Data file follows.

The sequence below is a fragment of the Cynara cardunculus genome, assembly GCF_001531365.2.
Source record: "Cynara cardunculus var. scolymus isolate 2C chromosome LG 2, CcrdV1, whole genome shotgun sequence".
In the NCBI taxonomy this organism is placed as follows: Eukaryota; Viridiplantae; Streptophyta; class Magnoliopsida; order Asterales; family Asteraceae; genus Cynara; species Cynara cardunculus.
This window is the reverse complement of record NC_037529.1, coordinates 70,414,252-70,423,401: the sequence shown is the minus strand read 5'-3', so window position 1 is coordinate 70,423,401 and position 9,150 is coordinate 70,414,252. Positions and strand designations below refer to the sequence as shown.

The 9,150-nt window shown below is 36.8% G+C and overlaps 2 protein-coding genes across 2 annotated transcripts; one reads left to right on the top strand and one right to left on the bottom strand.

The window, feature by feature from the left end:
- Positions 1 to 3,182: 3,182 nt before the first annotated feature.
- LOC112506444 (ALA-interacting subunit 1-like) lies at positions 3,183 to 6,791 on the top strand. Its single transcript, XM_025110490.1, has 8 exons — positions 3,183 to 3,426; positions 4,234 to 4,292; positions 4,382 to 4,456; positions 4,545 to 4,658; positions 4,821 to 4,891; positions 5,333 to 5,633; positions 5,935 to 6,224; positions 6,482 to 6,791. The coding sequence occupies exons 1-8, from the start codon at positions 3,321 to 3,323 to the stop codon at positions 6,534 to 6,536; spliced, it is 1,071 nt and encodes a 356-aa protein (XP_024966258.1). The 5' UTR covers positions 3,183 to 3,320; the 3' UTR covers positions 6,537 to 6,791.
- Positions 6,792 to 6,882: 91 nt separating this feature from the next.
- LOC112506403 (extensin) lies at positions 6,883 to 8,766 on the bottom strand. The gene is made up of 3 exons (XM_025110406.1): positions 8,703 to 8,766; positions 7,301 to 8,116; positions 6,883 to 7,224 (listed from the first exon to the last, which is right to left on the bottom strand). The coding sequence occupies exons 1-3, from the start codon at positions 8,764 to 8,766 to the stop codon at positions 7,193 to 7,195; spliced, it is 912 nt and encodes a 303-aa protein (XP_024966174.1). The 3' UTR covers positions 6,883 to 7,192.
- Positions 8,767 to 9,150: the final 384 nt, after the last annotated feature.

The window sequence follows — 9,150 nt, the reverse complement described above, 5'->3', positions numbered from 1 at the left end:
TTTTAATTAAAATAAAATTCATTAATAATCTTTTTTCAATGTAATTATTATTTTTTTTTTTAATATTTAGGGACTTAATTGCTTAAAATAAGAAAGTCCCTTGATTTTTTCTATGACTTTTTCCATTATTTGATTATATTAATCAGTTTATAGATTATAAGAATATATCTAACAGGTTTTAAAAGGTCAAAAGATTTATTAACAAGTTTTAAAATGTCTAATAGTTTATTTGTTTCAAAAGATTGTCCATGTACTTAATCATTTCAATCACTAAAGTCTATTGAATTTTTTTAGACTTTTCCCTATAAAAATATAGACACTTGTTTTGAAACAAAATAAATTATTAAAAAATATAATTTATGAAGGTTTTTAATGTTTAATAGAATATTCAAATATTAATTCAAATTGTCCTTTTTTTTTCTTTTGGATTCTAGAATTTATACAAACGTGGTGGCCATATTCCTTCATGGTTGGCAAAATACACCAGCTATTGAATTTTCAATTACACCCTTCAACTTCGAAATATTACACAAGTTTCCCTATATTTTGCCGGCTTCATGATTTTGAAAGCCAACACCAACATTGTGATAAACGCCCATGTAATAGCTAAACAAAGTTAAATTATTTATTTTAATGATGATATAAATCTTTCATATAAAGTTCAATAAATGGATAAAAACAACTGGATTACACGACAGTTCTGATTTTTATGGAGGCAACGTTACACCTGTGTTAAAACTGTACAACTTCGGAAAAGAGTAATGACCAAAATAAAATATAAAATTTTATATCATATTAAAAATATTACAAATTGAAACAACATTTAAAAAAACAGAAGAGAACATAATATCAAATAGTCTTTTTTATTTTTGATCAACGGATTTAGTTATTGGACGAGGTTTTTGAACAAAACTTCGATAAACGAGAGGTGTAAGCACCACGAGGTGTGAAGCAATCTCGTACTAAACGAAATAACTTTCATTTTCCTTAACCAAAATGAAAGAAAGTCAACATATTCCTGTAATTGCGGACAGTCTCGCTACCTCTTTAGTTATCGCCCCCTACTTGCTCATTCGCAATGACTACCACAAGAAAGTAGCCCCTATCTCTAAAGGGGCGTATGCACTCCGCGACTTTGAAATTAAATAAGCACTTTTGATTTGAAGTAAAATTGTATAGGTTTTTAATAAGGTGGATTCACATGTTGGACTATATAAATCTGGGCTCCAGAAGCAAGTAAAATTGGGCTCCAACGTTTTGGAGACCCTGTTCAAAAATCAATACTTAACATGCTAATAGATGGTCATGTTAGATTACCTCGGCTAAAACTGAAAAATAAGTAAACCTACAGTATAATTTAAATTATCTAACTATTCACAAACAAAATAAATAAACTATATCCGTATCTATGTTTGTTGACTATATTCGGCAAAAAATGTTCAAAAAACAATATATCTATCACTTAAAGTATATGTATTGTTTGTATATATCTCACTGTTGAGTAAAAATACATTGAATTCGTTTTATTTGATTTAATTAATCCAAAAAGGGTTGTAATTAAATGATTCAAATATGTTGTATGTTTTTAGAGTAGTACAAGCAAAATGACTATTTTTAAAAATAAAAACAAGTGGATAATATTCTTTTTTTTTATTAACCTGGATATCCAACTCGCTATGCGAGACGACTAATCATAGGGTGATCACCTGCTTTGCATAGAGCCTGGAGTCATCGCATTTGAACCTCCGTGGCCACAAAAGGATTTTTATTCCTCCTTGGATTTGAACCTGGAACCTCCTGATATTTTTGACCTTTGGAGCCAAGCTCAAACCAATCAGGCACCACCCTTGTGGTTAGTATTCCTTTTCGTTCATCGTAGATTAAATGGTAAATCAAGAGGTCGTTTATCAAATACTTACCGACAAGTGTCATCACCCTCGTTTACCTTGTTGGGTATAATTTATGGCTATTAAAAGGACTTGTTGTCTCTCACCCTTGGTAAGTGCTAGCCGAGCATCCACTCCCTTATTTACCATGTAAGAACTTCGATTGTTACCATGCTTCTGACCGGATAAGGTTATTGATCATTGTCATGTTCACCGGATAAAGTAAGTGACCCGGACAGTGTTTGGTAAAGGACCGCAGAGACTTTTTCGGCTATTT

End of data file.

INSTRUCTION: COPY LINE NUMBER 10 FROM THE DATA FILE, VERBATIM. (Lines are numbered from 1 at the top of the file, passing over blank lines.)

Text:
- LOC112506403 (extensin) lies at positions 6,883 to 8,766 on the bottom strand. The gene is made up of 3 exons (XM_025110406.1): positions 8,703 to 8,766; positions 7,301 to 8,116; positions 6,883 to 7,224 (listed from the first exon to the last, which is right to left on the bottom strand). The coding sequence occupies exons 1-3, from the start codon at positions 8,764 to 8,766 to the stop codon at positions 7,193 to 7,195; spliced, it is 912 nt and encodes a 303-aa protein (XP_024966174.1). The 3' UTR covers positions 6,883 to 7,192.